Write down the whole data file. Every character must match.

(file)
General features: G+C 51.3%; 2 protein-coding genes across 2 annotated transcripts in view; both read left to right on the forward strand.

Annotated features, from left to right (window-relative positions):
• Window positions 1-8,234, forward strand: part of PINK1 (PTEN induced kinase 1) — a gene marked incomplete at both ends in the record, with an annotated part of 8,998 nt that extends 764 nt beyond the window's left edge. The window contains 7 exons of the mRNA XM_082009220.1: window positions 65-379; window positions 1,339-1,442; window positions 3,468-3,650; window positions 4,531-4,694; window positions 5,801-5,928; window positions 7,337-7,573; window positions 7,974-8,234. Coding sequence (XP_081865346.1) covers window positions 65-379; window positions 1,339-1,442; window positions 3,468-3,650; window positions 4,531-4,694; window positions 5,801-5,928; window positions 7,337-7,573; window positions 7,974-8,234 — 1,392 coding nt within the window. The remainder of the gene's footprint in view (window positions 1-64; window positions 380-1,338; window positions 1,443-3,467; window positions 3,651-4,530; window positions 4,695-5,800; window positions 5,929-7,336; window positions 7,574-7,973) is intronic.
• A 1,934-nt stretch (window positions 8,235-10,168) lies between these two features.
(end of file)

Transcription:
General features: G+C 51.3%; 2 protein-coding genes across 2 annotated transcripts in view; both read left to right on the forward strand.

Annotated features, from left to right (window-relative positions):
• Window positions 1-8,234, forward strand: part of PINK1 (PTEN induced kinase 1) — a gene marked incomplete at both ends in the record, with an annotated part of 8,998 nt that extends 764 nt beyond the window's left edge. The window contains 7 exons of the mRNA XM_082009220.1: window positions 65-379; window positions 1,339-1,442; window positions 3,468-3,650; window positions 4,531-4,694; window positions 5,801-5,928; window positions 7,337-7,573; window positions 7,974-8,234. Coding sequence (XP_081865346.1) covers window positions 65-379; window positions 1,339-1,442; window positions 3,468-3,650; window positions 4,531-4,694; window positions 5,801-5,928; window positions 7,337-7,573; window positions 7,974-8,234 — 1,392 coding nt within the window. The remainder of the gene's footprint in view (window positions 1-64; window positions 380-1,338; window positions 1,443-3,467; window positions 3,651-4,530; window positions 4,695-5,800; window positions 5,929-7,336; window positions 7,574-7,973) is intronic.
• A 1,934-nt stretch (window positions 8,235-10,168) lies between these two features.